Eva Rieter, Preventing Irreparable Harm: Provisional Measures in International Human Rights Adjudication (Intersentia, Antwerp, 2010, xl + 1200 pp., €129.00) ISBN 978-90-5095-931-5 (pb)
This year, Eva Rieter, assistant professor in public international law and international human rights at Radboud University Nijmegen, has authored an extensive volume which is the result of years of research on provisional measures in the international human rights context.
Provisional measures—also termed precautionary measures or interim measures—are those actions which international tribunals direct States to take (or refrain from taking) in order to preserve the object of the litis or to prevent irreparable harm to individuals in situations of imminent risk. International judicial and quasi-judicial tribunals that issue such measures include those of the regional human rights systems, some U.N. treaty bodies, and the International Court of Justice.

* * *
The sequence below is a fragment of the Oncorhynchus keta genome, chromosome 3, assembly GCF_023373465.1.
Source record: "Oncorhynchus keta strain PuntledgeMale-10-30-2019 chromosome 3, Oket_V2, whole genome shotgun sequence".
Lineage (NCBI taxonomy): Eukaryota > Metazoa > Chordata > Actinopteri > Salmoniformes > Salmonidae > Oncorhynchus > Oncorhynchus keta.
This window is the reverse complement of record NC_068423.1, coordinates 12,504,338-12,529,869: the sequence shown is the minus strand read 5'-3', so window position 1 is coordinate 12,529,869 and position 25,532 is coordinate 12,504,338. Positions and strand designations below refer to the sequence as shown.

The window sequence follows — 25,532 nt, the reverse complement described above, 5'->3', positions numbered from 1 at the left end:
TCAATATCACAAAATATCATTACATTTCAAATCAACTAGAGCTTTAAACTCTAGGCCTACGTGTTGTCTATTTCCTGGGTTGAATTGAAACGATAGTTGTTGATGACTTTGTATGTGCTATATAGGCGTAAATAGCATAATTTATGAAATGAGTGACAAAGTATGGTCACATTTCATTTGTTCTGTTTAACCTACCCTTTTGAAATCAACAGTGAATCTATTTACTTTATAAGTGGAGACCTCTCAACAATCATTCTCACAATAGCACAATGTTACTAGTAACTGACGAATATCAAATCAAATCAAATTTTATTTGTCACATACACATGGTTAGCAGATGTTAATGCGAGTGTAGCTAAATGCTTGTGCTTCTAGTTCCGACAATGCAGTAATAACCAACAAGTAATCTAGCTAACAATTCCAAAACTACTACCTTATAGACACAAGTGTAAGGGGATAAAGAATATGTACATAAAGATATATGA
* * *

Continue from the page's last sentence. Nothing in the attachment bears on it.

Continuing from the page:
Although several scholars have previously written about the use of provisional measures, such literature has typically focused on individual tribunals or on particular cases. Rieter’s tome appears to be the first comprehensive analysis of the use of provisional measures in the field of international human rights law.
In addition to the dearth of scholarly analysis of provisional measures, this subject has remained elusive to practitioners and academics alike because few tribunals publish their decisions on provisional measures, and those that do may not include reference to supporting international law or jurisprudence. These factors complicate not only the study of precautionary measures, but also the work of those hoping to attain coherence and consistency in—if not progressively expand upon—their use. In addition, the lack of transparency raises questions about the expectations of States vis-à-vis their potential obligations in this area of the law.
Rieter’s book examines the conventional and/or statutory authority to examine requests for provisional measures; the procedural rules governing their authorization and implementation; and the substance of nearly a century of decisions granting, modifying and lifting such measures. Its chapters address, first, the relevant tribunals and the competence of each (Chapters I and II), before turning to the use of provisional measures in specific situations of risk (Chapters III through XII), the kind of protective action required of the State (Chapter XIII) and, lastly, more specific questions of jurisdiction and enforcement (Chapters XIV through XVIII).